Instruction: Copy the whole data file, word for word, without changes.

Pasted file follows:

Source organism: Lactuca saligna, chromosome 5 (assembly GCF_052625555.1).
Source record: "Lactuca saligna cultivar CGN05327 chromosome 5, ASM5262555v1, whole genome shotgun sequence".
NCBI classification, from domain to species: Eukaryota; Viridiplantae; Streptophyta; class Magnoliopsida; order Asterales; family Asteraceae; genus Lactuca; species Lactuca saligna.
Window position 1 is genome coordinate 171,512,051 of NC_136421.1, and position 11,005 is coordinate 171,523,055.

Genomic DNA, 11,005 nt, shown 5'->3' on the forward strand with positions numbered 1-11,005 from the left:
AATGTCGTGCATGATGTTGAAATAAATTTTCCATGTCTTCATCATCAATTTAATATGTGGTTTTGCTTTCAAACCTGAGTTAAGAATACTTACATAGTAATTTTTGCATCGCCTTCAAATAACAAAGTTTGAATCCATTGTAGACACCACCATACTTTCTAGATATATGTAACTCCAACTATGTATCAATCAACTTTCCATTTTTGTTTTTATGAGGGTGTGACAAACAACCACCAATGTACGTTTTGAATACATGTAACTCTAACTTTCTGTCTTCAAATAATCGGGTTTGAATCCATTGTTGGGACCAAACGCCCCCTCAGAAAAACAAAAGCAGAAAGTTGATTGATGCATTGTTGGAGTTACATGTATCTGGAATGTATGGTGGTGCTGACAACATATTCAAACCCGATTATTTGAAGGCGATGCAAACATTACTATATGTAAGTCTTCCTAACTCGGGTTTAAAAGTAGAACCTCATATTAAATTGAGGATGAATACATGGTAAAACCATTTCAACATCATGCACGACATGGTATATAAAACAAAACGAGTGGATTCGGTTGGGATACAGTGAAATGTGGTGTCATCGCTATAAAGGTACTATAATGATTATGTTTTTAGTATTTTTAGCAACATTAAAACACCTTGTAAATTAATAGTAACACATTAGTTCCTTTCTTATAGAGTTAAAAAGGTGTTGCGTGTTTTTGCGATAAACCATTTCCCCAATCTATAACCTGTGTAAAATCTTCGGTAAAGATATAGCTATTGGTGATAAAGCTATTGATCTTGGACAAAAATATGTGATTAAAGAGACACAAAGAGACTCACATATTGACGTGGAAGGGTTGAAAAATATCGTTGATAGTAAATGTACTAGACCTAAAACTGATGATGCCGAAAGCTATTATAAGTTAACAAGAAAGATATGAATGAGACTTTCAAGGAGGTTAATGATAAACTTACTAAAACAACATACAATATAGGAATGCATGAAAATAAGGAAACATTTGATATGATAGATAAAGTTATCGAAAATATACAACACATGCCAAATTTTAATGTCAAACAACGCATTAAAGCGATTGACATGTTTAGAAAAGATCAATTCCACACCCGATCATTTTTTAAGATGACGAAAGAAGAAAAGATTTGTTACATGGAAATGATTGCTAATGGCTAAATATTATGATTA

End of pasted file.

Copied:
Source organism: Lactuca saligna, chromosome 5 (assembly GCF_052625555.1).
Source record: "Lactuca saligna cultivar CGN05327 chromosome 5, ASM5262555v1, whole genome shotgun sequence".
NCBI classification, from domain to species: Eukaryota; Viridiplantae; Streptophyta; class Magnoliopsida; order Asterales; family Asteraceae; genus Lactuca; species Lactuca saligna.
Window position 1 is genome coordinate 171,512,051 of NC_136421.1, and position 11,005 is coordinate 171,523,055.

Genomic DNA, 11,005 nt, shown 5'->3' on the forward strand with positions numbered 1-11,005 from the left:
AATGTCGTGCATGATGTTGAAATAAATTTTCCATGTCTTCATCATCAATTTAATATGTGGTTTTGCTTTCAAACCTGAGTTAAGAATACTTACATAGTAATTTTTGCATCGCCTTCAAATAACAAAGTTTGAATCCATTGTAGACACCACCATACTTTCTAGATATATGTAACTCCAACTATGTATCAATCAACTTTCCATTTTTGTTTTTATGAGGGTGTGACAAACAACCACCAATGTACGTTTTGAATACATGTAACTCTAACTTTCTGTCTTCAAATAATCGGGTTTGAATCCATTGTTGGGACCAAACGCCCCCTCAGAAAAACAAAAGCAGAAAGTTGATTGATGCATTGTTGGAGTTACATGTATCTGGAATGTATGGTGGTGCTGACAACATATTCAAACCCGATTATTTGAAGGCGATGCAAACATTACTATATGTAAGTCTTCCTAACTCGGGTTTAAAAGTAGAACCTCATATTAAATTGAGGATGAATACATGGTAAAACCATTTCAACATCATGCACGACATGGTATATAAAACAAAACGAGTGGATTCGGTTGGGATACAGTGAAATGTGGTGTCATCGCTATAAAGGTACTATAATGATTATGTTTTTAGTATTTTTAGCAACATTAAAACACCTTGTAAATTAATAGTAACACATTAGTTCCTTTCTTATAGAGTTAAAAAGGTGTTGCGTGTTTTTGCGATAAACCATTTCCCCAATCTATAACCTGTGTAAAATCTTCGGTAAAGATATAGCTATTGGTGATAAAGCTATTGATCTTGGACAAAAATATGTGATTAAAGAGACACAAAGAGACTCACATATTGACGTGGAAGGGTTGAAAAATATCGTTGATAGTAAATGTACTAGACCTAAAACTGATGATGCCGAAAGCTATTATAAGTTAACAAGAAAGATATGAATGAGACTTTCAAGGAGGTTAATGATAAACTTACTAAAACAACATACAATATAGGAATGCATGAAAATAAGGAAACATTTGATATGATAGATAAAGTTATCGAAAATATACAACACATGCCAAATTTTAATGTCAAACAACGCATTAAAGCGATTGACATGTTTAGAAAAGATCAATTCCACACCCGATCATTTTTTAAGATGACGAAAGAAGAAAAGATTTGTTACATGGAAATGATTGCTAATGGCTAAATATTATGATTA